Don’t Think by Richard Burgin
Johns Hopkins University Press, 2016; 179 pp
Reviewed by Marc Watkins

 

Patient, reflective, and fully embracing the trials that come with illness and aging, Don’t Think’s stories involve accepting that the body will one day fail, but so long as the mind remains intact life can have meaning. The title story “Don’t Think” frames the collection and serves as a powerful lens to view the book. Told entirely in second person, the ageing narrator suffers from an unnamed aliment that has left him with limited mobility. He is stranded in his body, left only with his thoughts of a failed marriage and a son born late in his life who he will not live to see fully grown. The very phrase don’t think is used as a motto, a guiding principle in unlocking the richness and sadness of this world:

Don’t think of how we constantly misuse words like “forever” without grasping their meaning. We could not bear it if we did. And avoid the thought that if the world ends we’ll lose everything in art including Shakespeare and Beethoven but if the world goes on forever they’ll be lost and forgotten as well.

A novice storyteller could have easily fallen into the trap of becoming lost in the narrator’s misery, but Burgin balances his narrator’s terrible reality with striking wit and humor, as evidenced in a quiet memory of bathing his son, who asks his father an innocent question about the fate of his anatomy: “During one bath he pointed to his penis and asked you ‘Does it fall off? You wanted to say, ‘Not if you meet the right woman,’ but of course you answered the question as earnestly as it was asked.”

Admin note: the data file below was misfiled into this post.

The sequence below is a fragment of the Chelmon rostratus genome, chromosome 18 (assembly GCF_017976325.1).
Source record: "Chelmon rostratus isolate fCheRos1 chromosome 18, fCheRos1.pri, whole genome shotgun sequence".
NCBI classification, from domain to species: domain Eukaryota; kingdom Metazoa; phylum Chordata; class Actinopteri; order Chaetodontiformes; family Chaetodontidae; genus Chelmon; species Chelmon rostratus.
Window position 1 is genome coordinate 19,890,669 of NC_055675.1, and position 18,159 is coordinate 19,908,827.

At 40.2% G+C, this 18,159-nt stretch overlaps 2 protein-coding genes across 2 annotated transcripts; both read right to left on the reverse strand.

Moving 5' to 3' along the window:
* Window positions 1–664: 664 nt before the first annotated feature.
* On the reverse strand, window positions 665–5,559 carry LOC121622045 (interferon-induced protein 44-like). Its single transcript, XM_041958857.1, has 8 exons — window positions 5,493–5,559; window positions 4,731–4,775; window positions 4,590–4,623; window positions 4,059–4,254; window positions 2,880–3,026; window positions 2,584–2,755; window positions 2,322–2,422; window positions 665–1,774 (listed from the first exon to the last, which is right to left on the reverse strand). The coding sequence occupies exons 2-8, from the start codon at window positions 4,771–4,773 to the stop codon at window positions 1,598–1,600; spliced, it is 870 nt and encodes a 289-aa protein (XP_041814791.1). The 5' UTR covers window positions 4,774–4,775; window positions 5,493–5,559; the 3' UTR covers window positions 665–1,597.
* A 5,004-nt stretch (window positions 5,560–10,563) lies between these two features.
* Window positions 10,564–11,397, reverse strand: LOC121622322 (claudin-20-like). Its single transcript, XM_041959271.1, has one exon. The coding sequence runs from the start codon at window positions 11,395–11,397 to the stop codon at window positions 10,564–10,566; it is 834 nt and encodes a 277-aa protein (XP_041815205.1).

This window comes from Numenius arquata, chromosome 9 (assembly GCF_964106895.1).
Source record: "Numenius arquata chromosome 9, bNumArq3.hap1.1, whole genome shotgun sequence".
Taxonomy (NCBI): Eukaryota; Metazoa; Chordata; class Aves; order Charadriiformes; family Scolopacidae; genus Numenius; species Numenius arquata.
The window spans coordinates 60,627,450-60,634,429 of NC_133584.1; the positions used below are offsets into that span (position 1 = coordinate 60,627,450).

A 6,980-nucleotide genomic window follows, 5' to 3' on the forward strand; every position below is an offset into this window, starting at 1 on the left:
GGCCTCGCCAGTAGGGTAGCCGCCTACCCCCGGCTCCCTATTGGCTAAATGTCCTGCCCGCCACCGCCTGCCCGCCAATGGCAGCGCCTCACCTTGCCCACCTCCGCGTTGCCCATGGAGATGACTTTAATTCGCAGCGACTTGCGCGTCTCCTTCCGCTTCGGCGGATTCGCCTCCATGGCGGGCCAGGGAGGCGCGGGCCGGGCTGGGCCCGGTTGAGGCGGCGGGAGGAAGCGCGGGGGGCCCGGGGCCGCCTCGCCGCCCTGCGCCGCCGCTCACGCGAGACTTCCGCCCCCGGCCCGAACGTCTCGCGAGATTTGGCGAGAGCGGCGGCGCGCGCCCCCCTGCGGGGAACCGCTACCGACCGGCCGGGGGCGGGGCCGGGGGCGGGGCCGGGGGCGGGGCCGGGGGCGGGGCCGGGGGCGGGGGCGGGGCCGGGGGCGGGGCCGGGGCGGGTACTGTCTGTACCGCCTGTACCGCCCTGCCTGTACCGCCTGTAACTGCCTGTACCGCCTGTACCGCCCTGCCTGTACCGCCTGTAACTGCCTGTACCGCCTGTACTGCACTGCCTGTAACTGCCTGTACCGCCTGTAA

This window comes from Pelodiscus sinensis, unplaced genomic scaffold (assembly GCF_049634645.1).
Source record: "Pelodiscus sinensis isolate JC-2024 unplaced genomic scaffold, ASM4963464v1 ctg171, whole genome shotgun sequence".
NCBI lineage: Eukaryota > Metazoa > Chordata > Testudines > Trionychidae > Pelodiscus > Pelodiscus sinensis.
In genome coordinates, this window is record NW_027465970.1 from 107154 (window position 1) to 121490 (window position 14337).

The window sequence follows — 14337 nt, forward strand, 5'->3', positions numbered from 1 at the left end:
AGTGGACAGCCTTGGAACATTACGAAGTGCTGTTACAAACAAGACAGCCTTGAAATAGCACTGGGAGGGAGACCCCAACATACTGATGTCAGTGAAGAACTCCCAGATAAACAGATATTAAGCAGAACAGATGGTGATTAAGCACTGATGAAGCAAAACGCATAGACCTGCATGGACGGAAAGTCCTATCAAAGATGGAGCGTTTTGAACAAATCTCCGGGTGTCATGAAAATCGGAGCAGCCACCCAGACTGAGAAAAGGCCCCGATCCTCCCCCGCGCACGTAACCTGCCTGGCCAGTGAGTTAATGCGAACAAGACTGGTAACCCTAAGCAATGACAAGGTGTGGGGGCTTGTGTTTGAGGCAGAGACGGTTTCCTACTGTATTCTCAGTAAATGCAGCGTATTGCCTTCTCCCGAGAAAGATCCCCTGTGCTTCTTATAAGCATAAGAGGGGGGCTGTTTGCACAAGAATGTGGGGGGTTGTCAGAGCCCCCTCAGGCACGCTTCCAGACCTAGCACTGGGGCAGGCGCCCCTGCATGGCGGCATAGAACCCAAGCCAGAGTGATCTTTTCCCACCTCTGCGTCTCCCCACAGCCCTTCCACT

The sense of masterful ease in which Burgin uses unique perspectives, like second person throughout “Don’t Think” and “Uncle Ray,” shows a depth of control with form and style that only a seasoned storyteller can accomplish. The thread that ties all the stories together is a search for connection, one that often defies generational boundaries and societal norms.

In “V.I.N.”, we meet Rogers, delusional and weary of human connection, only shocked out of his ennui after encountering a cult obsessed with time. This yearning for connection often involves transgressive behavior. In “The House Visitor” a nameless cab driver invades the homes of families and searches the vacant hallways, because “When you visit a person’s house, it’s like entering into their mind.” Likewise, in “The Offering” we see the narrator seek out the company of prostitutes, paying not for sex, but for a few moments of companionship. The level of depth and characterization carried throughout the stories in the collection creates empathy in remarkable circumstances. This is especially true in “The Intruder,” when a lonely art dealer forms a bond with a homeless woman he finds living in his house.

Richard Burgin’s Don’t Think is a quiet masterpiece. It tells us that the bonds we form with people who we find or who find us are what create meaning in our lives, and the memories we carry constantly shape and revise our reality. Indeed, the final rejoinder to old age and illness in “Don’t Think” commands us to “Think of all of this as long as you can.”